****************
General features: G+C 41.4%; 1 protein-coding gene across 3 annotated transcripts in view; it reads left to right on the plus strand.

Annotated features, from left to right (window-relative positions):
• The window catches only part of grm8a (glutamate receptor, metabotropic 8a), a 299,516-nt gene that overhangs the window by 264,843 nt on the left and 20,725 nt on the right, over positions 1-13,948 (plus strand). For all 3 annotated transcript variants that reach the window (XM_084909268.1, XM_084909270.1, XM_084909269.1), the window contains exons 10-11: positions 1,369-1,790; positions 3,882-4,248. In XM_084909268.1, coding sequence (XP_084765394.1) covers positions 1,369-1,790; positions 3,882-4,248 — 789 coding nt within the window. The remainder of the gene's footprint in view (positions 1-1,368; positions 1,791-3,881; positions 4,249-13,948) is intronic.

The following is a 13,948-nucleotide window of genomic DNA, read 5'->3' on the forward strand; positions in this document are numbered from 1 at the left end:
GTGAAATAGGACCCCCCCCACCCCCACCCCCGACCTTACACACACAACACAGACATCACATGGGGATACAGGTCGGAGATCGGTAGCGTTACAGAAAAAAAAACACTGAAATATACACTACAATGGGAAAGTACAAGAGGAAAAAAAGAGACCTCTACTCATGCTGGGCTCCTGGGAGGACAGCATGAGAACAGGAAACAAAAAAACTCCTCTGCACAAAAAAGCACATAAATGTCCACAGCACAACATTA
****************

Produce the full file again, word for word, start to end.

General features: G+C 41.4%; 1 protein-coding gene across 3 annotated transcripts in view; it reads left to right on the plus strand.

Annotated features, from left to right (window-relative positions):
• The window catches only part of grm8a (glutamate receptor, metabotropic 8a), a 299,516-nt gene that overhangs the window by 264,843 nt on the left and 20,725 nt on the right, over positions 1-13,948 (plus strand). For all 3 annotated transcript variants that reach the window (XM_084909268.1, XM_084909270.1, XM_084909269.1), the window contains exons 10-11: positions 1,369-1,790; positions 3,882-4,248. In XM_084909268.1, coding sequence (XP_084765394.1) covers positions 1,369-1,790; positions 3,882-4,248 — 789 coding nt within the window. The remainder of the gene's footprint in view (positions 1-1,368; positions 1,791-3,881; positions 4,249-13,948) is intronic.

The following is a 13,948-nucleotide window of genomic DNA, read 5'->3' on the forward strand; positions in this document are numbered from 1 at the left end:
GTGAAATAGGACCCCCCCCACCCCCACCCCCGACCTTACACACACAACACAGACATCACATGGGGATACAGGTCGGAGATCGGTAGCGTTACAGAAAAAAAAACACTGAAATATACACTACAATGGGAAAGTACAAGAGGAAAAAAAGAGACCTCTACTCATGCTGGGCTCCTGGGAGGACAGCATGAGAACAGGAAACAAAAAAACTCCTCTGCACAAAAAAGCACATAAATGTCCACAGCACAACATTA